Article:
How to Keep Your Small Business Going During (and After) a Natural Disaster

By Melissa Duko, August 01, 2018

Last year it was Hurricane Harvey, this year it’s volcanic eruptions in Hawaii. No matter where you live, there’s the possibility for a natural disaster. And a catastrophic natural event can leave your business reeling. According to FEMA, 40 to 60% of small businesses never reopen after a disaster occurs.

When blue skies turn dark, is your company prepared to carry on? Here are four tips to keep your business going during (and after) a disaster.

1. Create a Contingency Plan

In the heat of the moment, it will be difficult to put together a contingency plan. It’s quite possible that you’ll be putting out fires literally and figuratively.

The Office Fire

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Before disaster strikes, set aside some time to plan how you’ll keep your business operating. When drafting your contingency plan, be sure to address these crucial areas:

Communicating With Staff and Clients. Make it a point to keep everyone in the loop on a consistent basis. Communicate with your employees whether it’s through an emergency notification system via text messaging software, email, or a tool like Slack.

Related Post: How to Enhance Your Brand Using Social Media

For clients (and employees), utilize social media to relay important company-related updates. And consider programming chatbots to address any customer service issues while you and your staff are unavailable.

Keeping Day-to-Day Operations Going. Develop protocol for how employees will continue to work. Depending on the severity of the disaster, this may include selecting a satellite office location, or using VPN remote access.

If the person who does a particular job is unreachable, consider cross-training employees and assigning backup roles, too.


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Staying on Top of Accounting. Establish an emergency accounting and payroll procedure. Employees, vendors, and bills still need to be paid during and after the disaster. Which brings us to our next step...

2. Plan Ahead for Financial Headaches

Keeping your business afloat financially during a disaster can be difficult. According to a Federal Reserve Bank survey of FEMA-designated disaster zip codes, 61% of businesses suffered revenue losses up to $25,000, and 35% suffered losses of more than $25,000.

Related Post: 7 Financial Apps to Help With Your Small Business


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Plan ahead by setting aside money for emergency repairs, payroll, and other expenses. Also explore federal disaster loans or business lines of credit. Knowing your options beforehand will help make the process easier should you need to apply. (Fingers-crossed that you don’t.)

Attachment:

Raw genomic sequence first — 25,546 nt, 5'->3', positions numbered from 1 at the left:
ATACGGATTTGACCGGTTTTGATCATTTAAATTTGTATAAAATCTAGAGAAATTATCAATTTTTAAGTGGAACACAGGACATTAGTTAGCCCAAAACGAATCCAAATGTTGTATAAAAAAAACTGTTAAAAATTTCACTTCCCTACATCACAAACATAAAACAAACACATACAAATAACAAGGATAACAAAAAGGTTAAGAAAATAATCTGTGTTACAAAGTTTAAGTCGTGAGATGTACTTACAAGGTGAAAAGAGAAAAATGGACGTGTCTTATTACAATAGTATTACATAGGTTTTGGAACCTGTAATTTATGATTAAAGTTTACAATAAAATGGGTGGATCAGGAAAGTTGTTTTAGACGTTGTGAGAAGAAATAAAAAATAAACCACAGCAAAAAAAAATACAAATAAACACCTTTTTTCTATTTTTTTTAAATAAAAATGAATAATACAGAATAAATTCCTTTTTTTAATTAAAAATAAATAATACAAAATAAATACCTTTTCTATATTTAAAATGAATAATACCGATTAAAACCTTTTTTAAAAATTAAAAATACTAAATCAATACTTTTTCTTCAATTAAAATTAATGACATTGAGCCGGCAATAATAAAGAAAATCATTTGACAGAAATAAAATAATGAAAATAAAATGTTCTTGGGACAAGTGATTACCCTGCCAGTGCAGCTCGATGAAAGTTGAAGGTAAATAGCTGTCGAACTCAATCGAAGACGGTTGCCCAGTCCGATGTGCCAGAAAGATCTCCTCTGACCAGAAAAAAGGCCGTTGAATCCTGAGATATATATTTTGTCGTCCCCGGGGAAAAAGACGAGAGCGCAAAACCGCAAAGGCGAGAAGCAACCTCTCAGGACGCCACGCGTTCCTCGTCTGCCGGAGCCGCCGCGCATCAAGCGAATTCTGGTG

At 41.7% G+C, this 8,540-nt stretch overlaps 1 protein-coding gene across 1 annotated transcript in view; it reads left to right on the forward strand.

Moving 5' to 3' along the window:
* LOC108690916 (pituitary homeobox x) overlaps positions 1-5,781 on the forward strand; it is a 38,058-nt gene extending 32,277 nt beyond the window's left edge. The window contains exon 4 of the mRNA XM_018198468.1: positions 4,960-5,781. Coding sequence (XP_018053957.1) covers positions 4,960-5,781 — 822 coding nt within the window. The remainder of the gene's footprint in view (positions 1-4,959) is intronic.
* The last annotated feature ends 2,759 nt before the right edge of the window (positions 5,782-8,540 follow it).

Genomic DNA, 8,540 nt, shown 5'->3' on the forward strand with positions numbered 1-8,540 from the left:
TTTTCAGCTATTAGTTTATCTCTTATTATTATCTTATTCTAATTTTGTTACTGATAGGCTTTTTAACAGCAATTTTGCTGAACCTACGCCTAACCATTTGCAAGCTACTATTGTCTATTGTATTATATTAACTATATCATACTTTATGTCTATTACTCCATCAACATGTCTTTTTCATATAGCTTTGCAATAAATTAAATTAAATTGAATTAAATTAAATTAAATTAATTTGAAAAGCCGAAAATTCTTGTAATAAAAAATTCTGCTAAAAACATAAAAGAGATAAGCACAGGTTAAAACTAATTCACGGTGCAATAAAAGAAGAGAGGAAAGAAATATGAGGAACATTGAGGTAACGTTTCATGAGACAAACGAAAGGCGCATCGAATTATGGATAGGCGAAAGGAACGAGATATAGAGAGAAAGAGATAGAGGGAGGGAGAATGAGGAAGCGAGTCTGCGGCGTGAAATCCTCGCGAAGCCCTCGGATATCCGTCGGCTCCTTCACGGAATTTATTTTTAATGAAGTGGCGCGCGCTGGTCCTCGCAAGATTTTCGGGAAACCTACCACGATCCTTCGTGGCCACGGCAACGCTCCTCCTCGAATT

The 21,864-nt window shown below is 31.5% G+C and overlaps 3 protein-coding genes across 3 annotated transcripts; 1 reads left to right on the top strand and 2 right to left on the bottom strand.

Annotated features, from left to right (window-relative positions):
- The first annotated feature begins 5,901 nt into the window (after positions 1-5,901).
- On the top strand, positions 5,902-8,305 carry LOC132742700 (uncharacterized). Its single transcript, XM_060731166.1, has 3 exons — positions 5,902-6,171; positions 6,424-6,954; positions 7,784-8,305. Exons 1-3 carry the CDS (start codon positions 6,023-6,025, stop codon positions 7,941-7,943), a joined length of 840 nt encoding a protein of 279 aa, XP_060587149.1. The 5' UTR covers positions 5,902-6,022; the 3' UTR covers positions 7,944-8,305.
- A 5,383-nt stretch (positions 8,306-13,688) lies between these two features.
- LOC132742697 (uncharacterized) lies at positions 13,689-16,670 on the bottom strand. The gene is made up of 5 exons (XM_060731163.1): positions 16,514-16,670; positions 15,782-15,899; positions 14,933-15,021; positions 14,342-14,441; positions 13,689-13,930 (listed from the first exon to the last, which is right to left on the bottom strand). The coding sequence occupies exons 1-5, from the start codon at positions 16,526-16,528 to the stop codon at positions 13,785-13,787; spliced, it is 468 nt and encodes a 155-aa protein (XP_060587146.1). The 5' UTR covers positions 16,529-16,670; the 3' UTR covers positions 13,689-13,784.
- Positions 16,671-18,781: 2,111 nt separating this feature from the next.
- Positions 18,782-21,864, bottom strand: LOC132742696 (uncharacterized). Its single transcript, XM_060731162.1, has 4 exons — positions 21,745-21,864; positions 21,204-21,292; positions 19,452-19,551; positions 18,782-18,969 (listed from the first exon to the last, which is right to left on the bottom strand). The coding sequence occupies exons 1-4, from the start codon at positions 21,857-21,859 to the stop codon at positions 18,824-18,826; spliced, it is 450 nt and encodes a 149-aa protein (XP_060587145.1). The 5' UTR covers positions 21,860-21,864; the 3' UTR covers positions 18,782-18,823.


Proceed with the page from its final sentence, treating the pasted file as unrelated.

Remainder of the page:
3. Run Practice Drills 

Once you’ve solidified your contingency plan, put it in action. Pick a date, make up a disaster scenario, and try some practice runs. This will help you detect any potential flaws so they can be addressed.

Michael Scott

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Once you’ve worked out any kinks in your plan, don’t forget to review it every quarter. As business procedures and staff change, so will your contingency plan, too.

4. Back Up Everything

One last extremely important thing: make sure you’re backing up all critical software, applications, data, etc. Without these components, how will your business run? It won’t.


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Ideally, backups need to be done daily, or as frequently as possible. To be on the safe side, store data in multiple locations including an on-site server or hard drive, as well as an off-site server or cloud-based system. That way if a site is compromised, you still have options for data recovery.

For example, Ellicott City, Md. has experienced not one but two devastating floods. Imagine how many customer/vendor lists, contact info, contracts, inventory records, etc. have been lost if businesses didn’t back them up? Yikes.

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While we can’t prevent natural disasters, we can control how we respond to them. By being proactive and having a plan in place, hopefully the recovery will be a lot smoother for your business.

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Melissa Duko

Melissa Duko

Melissa Duko is the Senior Editor for Anura. She brings to her role more than a decade of journalism and editing experience. A graduate of the University of Delaware, she holds a Bachelor of Arts in English, concentration business and technical writing, minor Art History. She also has a Master of Science in professional writing for the public and private sector from Towson University. She isn’t afraid to admit that her love for Starbucks is at gold member status. (Since 2011!) More Articles by Melissa Duko